Sadly, Lex is not convinced by this display that Kelly is trustworthy, and launches into a tirade featuring lots of mixed metaphors about snakes and cancers and heads. Maybe he was describing his tattoos, the sound was kind of murky, since they were (ahem) whispering again. But anyway, everybody else thinks this is all very entertaining. Brandon has a good laugh, and Teresa actually gets to talk on camera! She's giggling with delight about her little secret, although she demurely adds that maybe she was just a bit naughty about fibbing. Oopsie! Well, surely nothing bad can come from telling a little white lie, eh?
Next, mastermind Lex, who a whole day ago had commented that Clarence and Teresa were cutting a deal right before Clarence got Rocked, takes the opportunity to politely tell Teresa that he totally trusts her, and well, if she happens to stumble across who voted against him, please let him know, so he can slit their throats. This goes on for about forty-five minutes, as Lex makes the rounds of the tribe. You'd almost get the sense that maybe, just maybe, Lex isn't going to let this drop.
Speaking of drop, it's time for the Reward Challenge, which involves dropping nine random things into a bucket, by way of a seesaw-type catapult. The reward, which the tree mail promises "you've never seen [one] quite as cool as this," turns out to be... more goats. Which you have to then convince local townspeople to trade for some magic beans. Which is, naturally, not really a reward (unless, of course, you're Tom, who hasn't had such a twinkle in his eye and a spring in his step since he was busy ogling MamaKim a few seconds ago). But that's okay, since it's not much of a challenge. At least not if you're a professional athlete who spends his time jumping around and kicking things. True, soccer balls and hacky sacks are not exactly catapults, but you get our drift. Mostly, it's an opportunity for nine grown adults to act like rabid, performing chimps on national TV. And this is before they have to get insulted on Letterman, or venture dangerously close to Bryant Gumble. Eep eep!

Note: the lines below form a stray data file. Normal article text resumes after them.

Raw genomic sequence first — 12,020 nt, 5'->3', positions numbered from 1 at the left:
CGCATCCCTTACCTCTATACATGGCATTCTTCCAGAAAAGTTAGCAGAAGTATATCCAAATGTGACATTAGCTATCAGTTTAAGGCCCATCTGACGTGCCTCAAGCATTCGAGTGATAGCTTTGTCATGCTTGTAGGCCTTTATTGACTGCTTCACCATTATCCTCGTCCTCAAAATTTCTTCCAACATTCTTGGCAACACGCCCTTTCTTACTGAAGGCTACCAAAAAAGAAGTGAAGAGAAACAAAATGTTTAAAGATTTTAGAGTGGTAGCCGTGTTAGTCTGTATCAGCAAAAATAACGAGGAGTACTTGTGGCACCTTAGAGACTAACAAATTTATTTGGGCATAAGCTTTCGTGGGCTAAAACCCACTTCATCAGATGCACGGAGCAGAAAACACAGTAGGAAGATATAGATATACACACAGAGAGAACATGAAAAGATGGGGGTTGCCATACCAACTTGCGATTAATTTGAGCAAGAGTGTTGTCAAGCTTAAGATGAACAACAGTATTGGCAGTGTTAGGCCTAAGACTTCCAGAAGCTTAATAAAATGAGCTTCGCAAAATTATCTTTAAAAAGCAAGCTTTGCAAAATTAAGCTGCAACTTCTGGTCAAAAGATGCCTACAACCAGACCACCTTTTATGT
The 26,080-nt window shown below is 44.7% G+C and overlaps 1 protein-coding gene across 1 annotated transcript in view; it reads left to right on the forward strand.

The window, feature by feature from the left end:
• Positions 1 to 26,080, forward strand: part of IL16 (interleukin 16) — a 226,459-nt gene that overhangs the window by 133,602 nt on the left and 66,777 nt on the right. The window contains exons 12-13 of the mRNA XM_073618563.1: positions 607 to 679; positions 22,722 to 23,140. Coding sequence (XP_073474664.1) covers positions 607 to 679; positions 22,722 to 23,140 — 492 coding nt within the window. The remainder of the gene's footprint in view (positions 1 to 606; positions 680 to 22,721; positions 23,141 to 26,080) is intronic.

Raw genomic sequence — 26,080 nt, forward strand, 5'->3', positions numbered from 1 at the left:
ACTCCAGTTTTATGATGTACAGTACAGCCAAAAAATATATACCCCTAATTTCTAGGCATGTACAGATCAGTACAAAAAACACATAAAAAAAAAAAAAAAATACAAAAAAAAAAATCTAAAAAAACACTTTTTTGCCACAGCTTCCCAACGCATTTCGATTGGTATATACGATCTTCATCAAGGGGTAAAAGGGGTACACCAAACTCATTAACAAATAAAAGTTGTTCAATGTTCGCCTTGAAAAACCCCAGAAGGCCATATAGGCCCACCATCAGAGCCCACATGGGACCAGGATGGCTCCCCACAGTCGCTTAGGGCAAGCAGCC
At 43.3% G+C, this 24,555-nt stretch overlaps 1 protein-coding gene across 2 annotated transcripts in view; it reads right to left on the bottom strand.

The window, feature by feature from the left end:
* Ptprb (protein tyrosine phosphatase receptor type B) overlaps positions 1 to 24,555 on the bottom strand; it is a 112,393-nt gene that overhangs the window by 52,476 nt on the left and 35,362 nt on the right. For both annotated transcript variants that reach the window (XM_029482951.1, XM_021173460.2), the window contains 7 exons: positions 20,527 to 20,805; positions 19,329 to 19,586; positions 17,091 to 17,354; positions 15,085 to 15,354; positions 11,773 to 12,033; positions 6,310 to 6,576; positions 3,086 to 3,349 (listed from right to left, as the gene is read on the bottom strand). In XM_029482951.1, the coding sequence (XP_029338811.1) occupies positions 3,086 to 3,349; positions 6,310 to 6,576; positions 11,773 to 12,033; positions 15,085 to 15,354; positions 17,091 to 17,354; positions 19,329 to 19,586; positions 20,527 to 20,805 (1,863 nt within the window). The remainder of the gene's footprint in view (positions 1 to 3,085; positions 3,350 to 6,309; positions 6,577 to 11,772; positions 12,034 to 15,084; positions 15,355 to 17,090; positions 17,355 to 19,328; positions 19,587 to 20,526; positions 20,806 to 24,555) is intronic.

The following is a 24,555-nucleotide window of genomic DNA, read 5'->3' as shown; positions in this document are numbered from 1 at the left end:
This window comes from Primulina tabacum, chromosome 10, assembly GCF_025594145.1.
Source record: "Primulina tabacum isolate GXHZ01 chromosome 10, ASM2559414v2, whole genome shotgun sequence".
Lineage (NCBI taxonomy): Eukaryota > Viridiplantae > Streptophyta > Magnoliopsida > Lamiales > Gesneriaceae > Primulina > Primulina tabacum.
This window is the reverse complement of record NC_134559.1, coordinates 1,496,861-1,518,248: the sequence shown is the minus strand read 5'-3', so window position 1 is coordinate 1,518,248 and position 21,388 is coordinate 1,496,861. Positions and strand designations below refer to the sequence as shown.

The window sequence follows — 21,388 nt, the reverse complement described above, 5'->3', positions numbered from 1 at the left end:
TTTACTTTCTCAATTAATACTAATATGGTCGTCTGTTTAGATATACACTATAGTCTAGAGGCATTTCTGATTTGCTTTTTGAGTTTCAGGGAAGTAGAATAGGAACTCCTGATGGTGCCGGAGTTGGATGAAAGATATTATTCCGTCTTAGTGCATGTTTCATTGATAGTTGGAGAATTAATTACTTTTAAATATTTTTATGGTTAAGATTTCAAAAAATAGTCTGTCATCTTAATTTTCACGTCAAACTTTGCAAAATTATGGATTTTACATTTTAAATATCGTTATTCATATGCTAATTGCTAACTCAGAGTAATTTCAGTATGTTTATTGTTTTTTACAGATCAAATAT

Ethan bounces off to an early, commanding lead. Shockingly, he later wins. Phew, that was fun! Well, okay, there were a few highlights along the way. Kelly complains about being broke. Then bored. And could I get a new catapult thingy, this one isn't putting the stuff in the basket when I step lightly on it, unlike Kangaroo Ethan, who's seven things ahead of me (Mark Burnett swears Kelly's IQ is the highest they've ever tested... we're inclined to believe that). Brandon reveals his personal strategy is to yell at the objects as they fly up, and scare them into the basket. Surprisingly, this seems to work pretty well. And Tom, well, he just kinda stands back, watches all the purty ladies jumping up and down, looks over at the goats, switches back to the ladies, back to the goats again, and smiles.